Evan Engram has long been a lightning rod for New York Giants fans frustrated by far too much losing. Since being chosen in Round 1 of the 2017 NFL Draft, Engram has at times tantalized with physical gifts few tight ends possess. He has, though, frustrated far too often with devastating mistakes on what seemed like the simplest of plays.
After five seasons of never seeming to become what then-GM Jerry Reese and three coaching staffs thought he might, Engram’s time is New York might be done. He heads to free agency at a time the Giants are starting again, and will have little to no cap space.
Age: 28 when season starts
2021 salary cap hit: $6.013 million
Making the case
It’s not like Engram has been a terrible player for the Giants. He has the sixth-most catches (262) by a tight end over the last five seasons and the eighth-most yards receiving (2,828). His, though, only 16th over that time span in receiving touchdowns with 16.
There are two other areas where Engram’s production has paled in comparison to the league’s best tight ends — drop percentage and contested catch rate.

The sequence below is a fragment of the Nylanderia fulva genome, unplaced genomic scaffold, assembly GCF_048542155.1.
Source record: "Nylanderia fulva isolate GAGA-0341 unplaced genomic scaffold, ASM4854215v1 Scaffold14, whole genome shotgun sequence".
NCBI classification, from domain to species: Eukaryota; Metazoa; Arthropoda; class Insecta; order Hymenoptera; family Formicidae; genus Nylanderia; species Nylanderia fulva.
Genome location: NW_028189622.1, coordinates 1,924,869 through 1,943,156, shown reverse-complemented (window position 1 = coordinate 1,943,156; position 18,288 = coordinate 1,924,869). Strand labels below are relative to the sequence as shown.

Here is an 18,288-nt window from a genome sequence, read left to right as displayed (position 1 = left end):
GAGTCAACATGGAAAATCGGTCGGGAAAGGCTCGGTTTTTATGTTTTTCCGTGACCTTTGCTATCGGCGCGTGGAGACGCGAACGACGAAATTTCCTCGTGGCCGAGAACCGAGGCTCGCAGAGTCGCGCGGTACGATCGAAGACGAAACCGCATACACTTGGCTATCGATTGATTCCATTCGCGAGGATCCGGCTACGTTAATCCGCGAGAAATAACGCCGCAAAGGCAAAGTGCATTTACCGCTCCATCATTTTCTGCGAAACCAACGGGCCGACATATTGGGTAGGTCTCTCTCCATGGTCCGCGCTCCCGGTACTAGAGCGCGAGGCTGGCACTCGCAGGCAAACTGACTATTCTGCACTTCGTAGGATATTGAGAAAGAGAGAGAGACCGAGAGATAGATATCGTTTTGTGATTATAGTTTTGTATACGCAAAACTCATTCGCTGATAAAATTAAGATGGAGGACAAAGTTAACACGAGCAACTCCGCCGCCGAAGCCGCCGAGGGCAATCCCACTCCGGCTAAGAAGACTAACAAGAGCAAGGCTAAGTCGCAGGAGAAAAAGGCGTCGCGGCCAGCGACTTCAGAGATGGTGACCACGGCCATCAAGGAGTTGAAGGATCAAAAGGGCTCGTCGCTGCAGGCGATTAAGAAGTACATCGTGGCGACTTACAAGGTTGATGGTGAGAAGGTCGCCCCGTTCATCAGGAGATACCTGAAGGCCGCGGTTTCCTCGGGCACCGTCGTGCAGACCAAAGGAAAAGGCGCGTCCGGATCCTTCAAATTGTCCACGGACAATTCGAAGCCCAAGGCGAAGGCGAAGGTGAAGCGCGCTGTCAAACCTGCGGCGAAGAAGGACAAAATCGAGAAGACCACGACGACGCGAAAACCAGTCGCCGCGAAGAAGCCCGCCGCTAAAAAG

Engram has dropped 10 percent of the passes thrown to him during his career. Among George Kittle, Travis Kelce, Mark Andrews, Zach Ertz and Darren Waller, Andrews’ drop rate of 7.3 percent is the highest.
Quarterbacks need tight ends to make contested catches in short areas of the field. During his career, Engram has made just 34.3 percent of his contested catch situations. Waller has caught 56.7 percent, Ertz 53.3 percent, Kelce 52.3 percent, Kittle 48.2 percent and Andrews 44.3 percent. So, Engram lags far behind in this category.
There is a bit of curiosity about what Brian Daboll and Mike Kafka could do with a player who has Engram’s physical skills. Still, the Giants are starting over. Engram could probably use a fresh start elsewhere as much, maybe more, than any Giant.
Spotrac estimates his market value at four years, $27.015 million ($6.7 million per year). The Giants should let someone else pay it.